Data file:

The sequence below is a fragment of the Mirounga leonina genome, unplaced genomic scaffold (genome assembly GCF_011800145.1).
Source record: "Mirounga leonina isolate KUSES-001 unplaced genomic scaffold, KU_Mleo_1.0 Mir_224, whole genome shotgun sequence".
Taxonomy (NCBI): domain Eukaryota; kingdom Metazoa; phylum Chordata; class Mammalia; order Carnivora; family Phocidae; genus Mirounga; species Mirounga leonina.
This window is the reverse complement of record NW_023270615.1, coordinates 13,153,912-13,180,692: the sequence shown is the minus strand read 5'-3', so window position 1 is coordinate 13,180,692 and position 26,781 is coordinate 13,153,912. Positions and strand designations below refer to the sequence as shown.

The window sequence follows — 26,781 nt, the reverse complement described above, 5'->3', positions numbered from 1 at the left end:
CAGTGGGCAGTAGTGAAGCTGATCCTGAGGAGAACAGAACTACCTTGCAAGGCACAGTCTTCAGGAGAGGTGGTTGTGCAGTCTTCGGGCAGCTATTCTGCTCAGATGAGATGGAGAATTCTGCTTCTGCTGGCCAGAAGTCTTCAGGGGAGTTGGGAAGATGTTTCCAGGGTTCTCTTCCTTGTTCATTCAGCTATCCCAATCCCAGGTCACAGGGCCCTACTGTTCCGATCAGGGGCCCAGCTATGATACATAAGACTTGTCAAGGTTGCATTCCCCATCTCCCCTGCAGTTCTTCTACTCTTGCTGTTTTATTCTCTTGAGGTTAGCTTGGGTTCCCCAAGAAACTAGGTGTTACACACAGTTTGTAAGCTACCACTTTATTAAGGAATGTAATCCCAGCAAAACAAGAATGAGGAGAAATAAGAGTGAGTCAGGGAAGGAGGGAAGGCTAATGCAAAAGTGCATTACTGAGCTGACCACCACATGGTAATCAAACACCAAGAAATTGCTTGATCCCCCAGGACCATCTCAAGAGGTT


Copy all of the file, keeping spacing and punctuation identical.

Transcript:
The sequence below is a fragment of the Mirounga leonina genome, unplaced genomic scaffold (genome assembly GCF_011800145.1).
Source record: "Mirounga leonina isolate KUSES-001 unplaced genomic scaffold, KU_Mleo_1.0 Mir_224, whole genome shotgun sequence".
Taxonomy (NCBI): domain Eukaryota; kingdom Metazoa; phylum Chordata; class Mammalia; order Carnivora; family Phocidae; genus Mirounga; species Mirounga leonina.
This window is the reverse complement of record NW_023270615.1, coordinates 13,153,912-13,180,692: the sequence shown is the minus strand read 5'-3', so window position 1 is coordinate 13,180,692 and position 26,781 is coordinate 13,153,912. Positions and strand designations below refer to the sequence as shown.

The window sequence follows — 26,781 nt, the reverse complement described above, 5'->3', positions numbered from 1 at the left end:
CAGTGGGCAGTAGTGAAGCTGATCCTGAGGAGAACAGAACTACCTTGCAAGGCACAGTCTTCAGGAGAGGTGGTTGTGCAGTCTTCGGGCAGCTATTCTGCTCAGATGAGATGGAGAATTCTGCTTCTGCTGGCCAGAAGTCTTCAGGGGAGTTGGGAAGATGTTTCCAGGGTTCTCTTCCTTGTTCATTCAGCTATCCCAATCCCAGGTCACAGGGCCCTACTGTTCCGATCAGGGGCCCAGCTATGATACATAAGACTTGTCAAGGTTGCATTCCCCATCTCCCCTGCAGTTCTTCTACTCTTGCTGTTTTATTCTCTTGAGGTTAGCTTGGGTTCCCCAAGAAACTAGGTGTTACACACAGTTTGTAAGCTACCACTTTATTAAGGAATGTAATCCCAGCAAAACAAGAATGAGGAGAAATAAGAGTGAGTCAGGGAAGGAGGGAAGGCTAATGCAAAAGTGCATTACTGAGCTGACCACCACATGGTAATCAAACACCAAGAAATTGCTTGATCCCCCAGGACCATCTCAAGAGGTT